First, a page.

for 24 April 2001. Updated every WEEKDAY.
I spent some time in Australia recently and I think that there has been an error in the translation of the Australian term "Fosters" to the American "Beer". In my observation, the term would more appropriately translate to "Beerlike substance that induces sniggering in Australians when ordered by American tourists who are obviously trying to 'go native'."
In the course of my research, I never saw any Australian order a Fosters anywhere, but I saw a lot of Americans having the "piss taken out of them" (another colorful Aussie colloquialism) when they ordered a Fosters, generally in a loud, ostentatious voice. I think that the Australians have developed the brand as an easy way to prevent "Yanks" or "Seppos" from walking among them unnoticed. If only we had been so clever with the Canadians, we would have seen the infiltration of our entertainment industry coming and "Titanic" would have been a limited-release indy film shown in select theatres near Yellowknife. Hindsight is 20/20 I suppose.
Sincerely, and G'day,
Perhaps you were mispronouncing the term. I have it from several native sources that "Fosters" should be pronounced with the primary stress on the second syllable, like this: "bog WA-ter."
The real culprit here, of course, is too much international travel. The Titanic never would sunk in the first place, if people would stop tempting fate and stay at home, refining their misperceptions and prejudices about strange lands and peoples without so much unpleasant comingling.
In case I'm not the 1,259,783,942th person to tell you: it's "coral" not "corral." It is NOT against the law to remove a corral in Australia.
Actually, you were the first and last to quarrel over coral. Now if you'd noted how all my em-dashes were turned into Ńs, you'd receive your just desert.
Dear E.L. Skinner
Ha. Ha. Ha.
We all pray for the day when austria and australia are reunited, and once again share the venerable .au domain.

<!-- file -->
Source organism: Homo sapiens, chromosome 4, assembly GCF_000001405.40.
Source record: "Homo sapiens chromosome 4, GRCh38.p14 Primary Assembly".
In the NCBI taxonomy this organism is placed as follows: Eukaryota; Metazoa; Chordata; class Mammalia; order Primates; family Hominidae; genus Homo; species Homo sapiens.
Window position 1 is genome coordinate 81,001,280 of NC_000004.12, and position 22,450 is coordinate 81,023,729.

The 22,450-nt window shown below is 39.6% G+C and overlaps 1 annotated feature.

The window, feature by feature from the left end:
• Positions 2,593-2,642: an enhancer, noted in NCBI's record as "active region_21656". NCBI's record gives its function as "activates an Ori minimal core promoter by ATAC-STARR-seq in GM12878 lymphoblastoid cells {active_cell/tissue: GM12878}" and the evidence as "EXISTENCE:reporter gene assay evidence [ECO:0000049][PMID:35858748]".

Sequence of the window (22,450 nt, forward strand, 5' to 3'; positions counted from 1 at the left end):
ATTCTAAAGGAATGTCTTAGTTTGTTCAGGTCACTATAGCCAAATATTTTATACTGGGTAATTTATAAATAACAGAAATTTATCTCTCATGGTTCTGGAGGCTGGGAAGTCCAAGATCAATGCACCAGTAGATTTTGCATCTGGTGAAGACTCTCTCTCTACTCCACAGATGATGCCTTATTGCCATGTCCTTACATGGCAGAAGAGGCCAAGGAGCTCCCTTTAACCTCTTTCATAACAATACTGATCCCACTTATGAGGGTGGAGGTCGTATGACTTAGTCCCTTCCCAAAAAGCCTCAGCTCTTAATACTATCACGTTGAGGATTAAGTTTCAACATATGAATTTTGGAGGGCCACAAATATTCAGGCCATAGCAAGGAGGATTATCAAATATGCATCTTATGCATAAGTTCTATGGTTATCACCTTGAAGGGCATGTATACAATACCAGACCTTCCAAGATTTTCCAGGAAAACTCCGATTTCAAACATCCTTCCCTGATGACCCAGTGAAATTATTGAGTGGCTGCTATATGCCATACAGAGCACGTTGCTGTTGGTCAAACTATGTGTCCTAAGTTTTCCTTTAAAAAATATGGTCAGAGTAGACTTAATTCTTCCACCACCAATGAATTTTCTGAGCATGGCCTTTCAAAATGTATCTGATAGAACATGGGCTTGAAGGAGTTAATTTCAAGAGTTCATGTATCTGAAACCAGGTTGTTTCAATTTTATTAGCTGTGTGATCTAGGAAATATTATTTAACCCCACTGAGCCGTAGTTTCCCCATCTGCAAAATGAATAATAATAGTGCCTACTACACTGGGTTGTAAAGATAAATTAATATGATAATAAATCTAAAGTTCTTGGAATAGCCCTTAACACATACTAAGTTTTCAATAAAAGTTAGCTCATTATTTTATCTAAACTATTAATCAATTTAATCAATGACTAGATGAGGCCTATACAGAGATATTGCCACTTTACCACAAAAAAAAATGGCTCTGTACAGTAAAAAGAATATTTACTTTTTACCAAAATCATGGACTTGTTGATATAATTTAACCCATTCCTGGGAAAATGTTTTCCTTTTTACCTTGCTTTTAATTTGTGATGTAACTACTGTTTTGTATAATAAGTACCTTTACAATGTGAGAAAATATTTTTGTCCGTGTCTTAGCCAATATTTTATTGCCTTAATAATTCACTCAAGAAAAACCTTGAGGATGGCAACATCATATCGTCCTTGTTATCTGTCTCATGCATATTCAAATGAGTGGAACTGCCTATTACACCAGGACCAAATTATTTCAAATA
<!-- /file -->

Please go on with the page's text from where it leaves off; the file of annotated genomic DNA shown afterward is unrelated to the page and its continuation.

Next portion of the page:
Conservation of What Matters
Anybody been ta Vegas knows this: money on-the-table ain't yours, ain't theirs... it just ain't so when it vanishes nothing had ta go anywhere...
ray hartman, spokane, wa
Freedom's just another word for nothing left ta lose.
Dear Mr. Cache,
You are not really asking where the "money" went, right? I mean, some of it was leverage, some is in cash (money mkt accounts), some in bonds. Most was, of course, inflated asset valuations. That is, a small number of shares affecting the price of the total amount of shares, thus driving prices up and then driving them down.
Because of mark-to-market considerations, the additional "value" of an asset due to increased prices is real in a market sense but there is no accounting increase until the asset is disposed.
In other words, if you bought $1000 worth of Yahoo in 1999 and by March 2000 it was worth $1500, mark to market tells you that you have a $500 increase in asset value but your accounting value is unchanged at $1000. When/if the stock sells off to $750, then mark to market tells you that you have $750 in asset value, though accounting still tells you that you have $1000.
Which leads to a concern that there could be even more selling in store as investors give up and dump their tech shares (though they may already have done so, I have no idea).
No, not really.
I know you're right about how fairly few shares traded at high prices can artificially inflate the paper value of the entire company.
But if I'd paid attention to that I'd scarcely have had a premise for the piece; and without that I wouldn't have been able to earn the princely sum Suck pays for its daily content; and without that sum of money a bank check for which I expect to receive any day now I would not be in a position to pump needed consumer dollars into our faltering economy, rescuing it from sure recession.
Just trying to do my part,
I might be wrong, but I'd guess that $3 trillion is tied up in one place you didn't think of short-term credit markets. The proliferation of virtual fortunes would have made it a great time for the credit card companies, I'd guess. It makes sense to leverage debt, no? Yes. Only problem too many people trade on volatility, sell off hits, fortunes no longer, more selling to pay mortgages and credit card bills, so all the money goes to Providian national bank and some savings & loans.
And maybe the OPEC chieftains were buying up oil futures before their expected summer production cuts.
Yours in poverty,
You seem to have confused me for someone who knows about actual economics, but I do like the notion that OPEC is a giant insider-trading operation.
Buy APWR. But you didn't hear it from me.
Subject: funny you should mention this...
Just the other day, we were wondering: whatever happened to (cue rimshot) THE S&L CRISIS? You know, the one that was going to cost every American something like $35,000 & have all of us living in grass huts by the turn of the century?
David Menconi/Raleigh (NC) News & Observer
Eureka! I think it *did* cost me $35,000. I certainly always thought I'd have at least $35,000 more by now than I do, and now I understand why I don't.
Does the grass hut get cable? I like Jon Stewart a lot.